ECS Lessons Learned
OBSERVATIONS AND LESSONS FROM THE SCHOOL OF EXPERIENCE
After more than 30 years in the industry, we’ve amassed some great takeaways pertaining to the work we do. We felt this key information was important to share, so in 1996, Lessons Learned was created as a mailed piece sent out to our peers. Now, we are pleased to offer Lessons Learned electronically once a month, accessible on this page or delivered directly to your inbox when you sign up.
Construction Engineering Services
Post-tensioned concrete in construction is relatively common. It is used in slabs on grade, elevated beams and floor slabs, and mat foundations. Post-tensioning is an alternative method for reinforcing concrete structures.
Concrete is strong in compression, but very weak in tension. Normally, concrete is cast with mild steel (reinforcing bars) to strengthen the tension side of a concrete structural member. In post-tensioned concrete, steel cables (or tendons) encased in a lubricated protective polymer sheath are cast into a structural concrete member. Once the concrete has reached a specified strength, the tendons are pulled resulting in tension and elongation. By locking off the tendons after they are stretched, the tension side of a member is placed in compression.
Post-tensioning can reduce the cross-sectional area of a member, reducing costs, and can also increase the unsupported span, reduce, or prevent “sagging” of the member, and reduce or prevent cracking. The contractor stressing the cables must use calibrated equipment.
If post-tensioned concrete is so great, why isn’t it used all the time? There are a few drawbacks to post-tensioned concrete:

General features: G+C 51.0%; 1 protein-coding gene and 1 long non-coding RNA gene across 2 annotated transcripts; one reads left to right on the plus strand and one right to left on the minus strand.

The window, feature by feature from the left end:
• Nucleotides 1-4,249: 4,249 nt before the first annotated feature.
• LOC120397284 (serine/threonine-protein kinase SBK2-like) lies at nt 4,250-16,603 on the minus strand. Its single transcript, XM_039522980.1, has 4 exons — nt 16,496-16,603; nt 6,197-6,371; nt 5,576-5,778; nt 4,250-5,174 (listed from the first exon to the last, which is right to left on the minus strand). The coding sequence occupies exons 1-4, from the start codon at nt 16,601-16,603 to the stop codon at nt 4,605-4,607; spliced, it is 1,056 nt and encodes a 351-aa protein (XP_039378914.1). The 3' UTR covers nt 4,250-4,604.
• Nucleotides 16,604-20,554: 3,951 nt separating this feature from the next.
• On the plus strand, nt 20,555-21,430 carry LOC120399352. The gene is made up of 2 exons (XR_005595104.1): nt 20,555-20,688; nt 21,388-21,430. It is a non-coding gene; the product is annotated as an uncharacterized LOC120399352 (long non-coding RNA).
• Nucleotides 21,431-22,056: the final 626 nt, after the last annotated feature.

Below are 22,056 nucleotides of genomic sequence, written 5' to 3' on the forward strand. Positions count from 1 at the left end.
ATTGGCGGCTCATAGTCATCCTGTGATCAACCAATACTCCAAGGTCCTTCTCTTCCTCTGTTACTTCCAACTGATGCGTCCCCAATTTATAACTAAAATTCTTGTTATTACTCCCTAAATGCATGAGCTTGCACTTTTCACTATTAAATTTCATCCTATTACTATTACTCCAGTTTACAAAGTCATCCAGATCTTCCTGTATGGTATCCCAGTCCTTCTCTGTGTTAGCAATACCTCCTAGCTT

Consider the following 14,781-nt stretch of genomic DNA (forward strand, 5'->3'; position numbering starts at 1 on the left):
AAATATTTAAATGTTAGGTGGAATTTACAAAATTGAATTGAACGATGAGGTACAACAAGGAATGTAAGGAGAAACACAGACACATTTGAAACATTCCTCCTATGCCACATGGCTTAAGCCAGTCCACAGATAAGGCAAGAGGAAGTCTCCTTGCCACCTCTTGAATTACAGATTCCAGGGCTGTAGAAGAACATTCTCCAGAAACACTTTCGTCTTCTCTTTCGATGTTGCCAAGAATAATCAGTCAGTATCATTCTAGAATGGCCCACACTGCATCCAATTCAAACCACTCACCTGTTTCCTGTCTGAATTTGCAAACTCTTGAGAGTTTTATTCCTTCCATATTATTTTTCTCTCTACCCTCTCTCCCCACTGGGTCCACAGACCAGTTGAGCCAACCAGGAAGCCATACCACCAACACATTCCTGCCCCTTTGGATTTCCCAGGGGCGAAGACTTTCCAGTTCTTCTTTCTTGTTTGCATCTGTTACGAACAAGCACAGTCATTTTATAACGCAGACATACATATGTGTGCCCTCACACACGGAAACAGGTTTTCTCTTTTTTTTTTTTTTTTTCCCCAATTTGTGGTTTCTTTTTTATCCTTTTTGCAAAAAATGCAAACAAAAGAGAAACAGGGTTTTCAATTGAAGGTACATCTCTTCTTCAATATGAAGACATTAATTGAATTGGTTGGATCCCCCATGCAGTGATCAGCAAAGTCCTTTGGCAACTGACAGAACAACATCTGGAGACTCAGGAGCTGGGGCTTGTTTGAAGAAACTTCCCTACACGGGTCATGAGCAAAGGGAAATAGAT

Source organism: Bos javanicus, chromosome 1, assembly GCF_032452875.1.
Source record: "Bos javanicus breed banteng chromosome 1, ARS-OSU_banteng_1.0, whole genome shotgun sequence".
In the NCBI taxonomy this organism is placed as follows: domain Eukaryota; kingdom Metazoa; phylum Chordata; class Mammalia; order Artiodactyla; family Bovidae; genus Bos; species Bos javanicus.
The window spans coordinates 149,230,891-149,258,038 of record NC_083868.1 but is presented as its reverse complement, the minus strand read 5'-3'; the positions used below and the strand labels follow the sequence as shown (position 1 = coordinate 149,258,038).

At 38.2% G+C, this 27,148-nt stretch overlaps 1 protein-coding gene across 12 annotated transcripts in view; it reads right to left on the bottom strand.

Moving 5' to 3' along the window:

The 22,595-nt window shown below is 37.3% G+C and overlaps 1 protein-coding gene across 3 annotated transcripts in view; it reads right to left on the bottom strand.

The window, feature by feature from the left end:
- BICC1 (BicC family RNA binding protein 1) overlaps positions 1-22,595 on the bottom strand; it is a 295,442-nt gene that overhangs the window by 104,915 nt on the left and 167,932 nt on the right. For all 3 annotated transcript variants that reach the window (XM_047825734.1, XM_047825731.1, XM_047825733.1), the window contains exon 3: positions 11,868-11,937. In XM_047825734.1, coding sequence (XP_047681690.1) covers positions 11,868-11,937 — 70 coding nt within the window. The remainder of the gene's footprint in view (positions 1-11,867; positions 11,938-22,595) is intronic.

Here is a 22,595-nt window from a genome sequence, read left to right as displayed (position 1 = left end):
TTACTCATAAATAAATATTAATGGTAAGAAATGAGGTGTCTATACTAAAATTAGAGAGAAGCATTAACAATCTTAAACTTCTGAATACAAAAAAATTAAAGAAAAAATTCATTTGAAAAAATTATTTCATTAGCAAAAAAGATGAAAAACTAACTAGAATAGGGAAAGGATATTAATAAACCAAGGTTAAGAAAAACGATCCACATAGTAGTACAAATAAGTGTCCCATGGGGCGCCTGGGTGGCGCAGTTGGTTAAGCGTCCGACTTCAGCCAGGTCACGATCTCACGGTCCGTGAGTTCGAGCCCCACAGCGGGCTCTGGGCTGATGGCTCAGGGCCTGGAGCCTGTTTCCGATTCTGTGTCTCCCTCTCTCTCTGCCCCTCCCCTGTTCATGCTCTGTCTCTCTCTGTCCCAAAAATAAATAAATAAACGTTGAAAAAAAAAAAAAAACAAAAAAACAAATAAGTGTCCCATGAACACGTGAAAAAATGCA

- It is more difficult to design and construct. The tendons need to be very accurately placed, both horizontally and vertically, and protected.
- A nicked or broken tendon sheath can let concrete in, preventing the full tendon from being applied.
- Post-tensioned steel is also more susceptible to damage from salt ions.
- The post-tensioning process is more dangerous. In most building construction, cable or tendons are stretched using 33,000 pounds of force. Sometimes the anchorage points fail, thereby de-tensioning the member and possibly injuring workers.
Here are some components that can lead to successful completion of a post-tensioned project:
- The members of project team should be familiar with the advantages and disadvantages of this construction technique, as well as some unique considerations.
- A pre-construction meeting with all parties involved with post-tensioning activities should be held. This meeting defines and clarifies the responsibilities of the various team members. When everyone understands their responsibilities, the project tends to run smoother.
- Thorough review of plans by all trades prior to construction helps avoid conflict. The general contractor takes the lead here. Utility and other penetrations are often planned in the post-tensioned members, but the locations of the tendons are critical to the structure. Utilities should be planned around the tendons, not tendons planned around the utilities. Extreme care for post-pour coring of penetrations needs to be taken to avoid hitting tendons. Damaged and/or de-tensioned tendons can create significant problems and very expensive retrofits.
- During concreting operations, the contractor must take extra care to make sure that tendons remain in place horizontally and vertically, and that proper consolidation and coverage of concrete around the tendons is attained.
- Building codes typically require stressing operations be observed by an independent testing agency. Local jurisdictions may have requirements with respect to the timing of stripping of formwork.
As always, early planning and coordination among the members of the design and construction team is a good investment and that pay real dividends.
We hope this Lessons Learned will be helpful to you in planning for and building your next project. Please contact your nearest ECS office for more info and support.
ECS Group of Companies
The ECS Group of Companies (ECS) is an employee-owned engineering consulting firm with more than 2,000 employees providing geotechnical, construction materials, environmental and facilities consulting services. ECS has grown to over 70 locations and five subsidiaries spread across the Mid-Atlantic, Midwest, Southeast and Southwest. The firm is ranked 68 in Engineering News-Record’s Top 500 Design Firms (April 2021) and 49 in Zweig Group’s 2021 Hot Firms (June 2021).